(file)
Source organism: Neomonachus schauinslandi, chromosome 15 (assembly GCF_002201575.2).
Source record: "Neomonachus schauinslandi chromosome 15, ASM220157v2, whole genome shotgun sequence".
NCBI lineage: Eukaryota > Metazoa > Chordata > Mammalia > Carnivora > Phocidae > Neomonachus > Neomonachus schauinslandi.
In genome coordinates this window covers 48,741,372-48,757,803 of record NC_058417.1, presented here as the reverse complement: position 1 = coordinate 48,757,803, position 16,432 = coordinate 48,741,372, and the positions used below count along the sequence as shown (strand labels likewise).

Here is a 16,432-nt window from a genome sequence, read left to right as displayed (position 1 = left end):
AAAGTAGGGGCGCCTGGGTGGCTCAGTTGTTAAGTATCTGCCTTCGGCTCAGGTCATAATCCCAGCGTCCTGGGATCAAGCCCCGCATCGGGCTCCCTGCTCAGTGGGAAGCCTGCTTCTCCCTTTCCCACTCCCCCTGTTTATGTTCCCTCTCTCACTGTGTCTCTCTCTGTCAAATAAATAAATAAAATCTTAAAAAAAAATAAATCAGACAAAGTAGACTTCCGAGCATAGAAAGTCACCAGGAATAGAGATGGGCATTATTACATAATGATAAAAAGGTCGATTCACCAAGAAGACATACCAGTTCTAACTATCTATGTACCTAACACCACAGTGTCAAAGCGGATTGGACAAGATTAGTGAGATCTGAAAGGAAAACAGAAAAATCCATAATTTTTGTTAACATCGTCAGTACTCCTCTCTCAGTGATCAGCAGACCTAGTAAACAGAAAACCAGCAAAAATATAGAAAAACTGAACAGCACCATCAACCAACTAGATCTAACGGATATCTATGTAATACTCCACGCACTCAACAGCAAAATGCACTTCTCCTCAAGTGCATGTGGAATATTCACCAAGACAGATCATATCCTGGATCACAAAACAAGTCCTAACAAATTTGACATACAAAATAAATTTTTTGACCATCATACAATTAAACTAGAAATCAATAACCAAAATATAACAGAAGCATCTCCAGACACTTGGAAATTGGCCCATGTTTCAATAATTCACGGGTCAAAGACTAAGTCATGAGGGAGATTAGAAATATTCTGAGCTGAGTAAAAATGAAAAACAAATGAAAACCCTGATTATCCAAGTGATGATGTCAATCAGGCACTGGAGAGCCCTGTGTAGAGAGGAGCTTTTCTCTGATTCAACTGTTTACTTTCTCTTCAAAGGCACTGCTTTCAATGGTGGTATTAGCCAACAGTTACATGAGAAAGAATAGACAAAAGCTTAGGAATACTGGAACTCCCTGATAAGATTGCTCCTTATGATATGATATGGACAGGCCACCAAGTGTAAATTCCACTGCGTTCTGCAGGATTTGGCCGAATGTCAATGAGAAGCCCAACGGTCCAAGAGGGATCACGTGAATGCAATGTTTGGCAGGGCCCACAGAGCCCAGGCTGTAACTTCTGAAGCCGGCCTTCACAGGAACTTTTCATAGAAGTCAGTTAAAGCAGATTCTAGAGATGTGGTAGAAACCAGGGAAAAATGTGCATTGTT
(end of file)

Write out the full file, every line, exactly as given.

Source organism: Neomonachus schauinslandi, chromosome 15 (assembly GCF_002201575.2).
Source record: "Neomonachus schauinslandi chromosome 15, ASM220157v2, whole genome shotgun sequence".
NCBI lineage: Eukaryota > Metazoa > Chordata > Mammalia > Carnivora > Phocidae > Neomonachus > Neomonachus schauinslandi.
In genome coordinates this window covers 48,741,372-48,757,803 of record NC_058417.1, presented here as the reverse complement: position 1 = coordinate 48,757,803, position 16,432 = coordinate 48,741,372, and the positions used below count along the sequence as shown (strand labels likewise).

Here is a 16,432-nt window from a genome sequence, read left to right as displayed (position 1 = left end):
AAAGTAGGGGCGCCTGGGTGGCTCAGTTGTTAAGTATCTGCCTTCGGCTCAGGTCATAATCCCAGCGTCCTGGGATCAAGCCCCGCATCGGGCTCCCTGCTCAGTGGGAAGCCTGCTTCTCCCTTTCCCACTCCCCCTGTTTATGTTCCCTCTCTCACTGTGTCTCTCTCTGTCAAATAAATAAATAAAATCTTAAAAAAAAATAAATCAGACAAAGTAGACTTCCGAGCATAGAAAGTCACCAGGAATAGAGATGGGCATTATTACATAATGATAAAAAGGTCGATTCACCAAGAAGACATACCAGTTCTAACTATCTATGTACCTAACACCACAGTGTCAAAGCGGATTGGACAAGATTAGTGAGATCTGAAAGGAAAACAGAAAAATCCATAATTTTTGTTAACATCGTCAGTACTCCTCTCTCAGTGATCAGCAGACCTAGTAAACAGAAAACCAGCAAAAATATAGAAAAACTGAACAGCACCATCAACCAACTAGATCTAACGGATATCTATGTAATACTCCACGCACTCAACAGCAAAATGCACTTCTCCTCAAGTGCATGTGGAATATTCACCAAGACAGATCATATCCTGGATCACAAAACAAGTCCTAACAAATTTGACATACAAAATAAATTTTTTGACCATCATACAATTAAACTAGAAATCAATAACCAAAATATAACAGAAGCATCTCCAGACACTTGGAAATTGGCCCATGTTTCAATAATTCACGGGTCAAAGACTAAGTCATGAGGGAGATTAGAAATATTCTGAGCTGAGTAAAAATGAAAAACAAATGAAAACCCTGATTATCCAAGTGATGATGTCAATCAGGCACTGGAGAGCCCTGTGTAGAGAGGAGCTTTTCTCTGATTCAACTGTTTACTTTCTCTTCAAAGGCACTGCTTTCAATGGTGGTATTAGCCAACAGTTACATGAGAAAGAATAGACAAAAGCTTAGGAATACTGGAACTCCCTGATAAGATTGCTCCTTATGATATGATATGGACAGGCCACCAAGTGTAAATTCCACTGCGTTCTGCAGGATTTGGCCGAATGTCAATGAGAAGCCCAACGGTCCAAGAGGGATCACGTGAATGCAATGTTTGGCAGGGCCCACAGAGCCCAGGCTGTAACTTCTGAAGCCGGCCTTCACAGGAACTTTTCATAGAAGTCAGTTAAAGCAGATTCTAGAGATGTGGTAGAAACCAGGGAAAAATGTGCATTGTT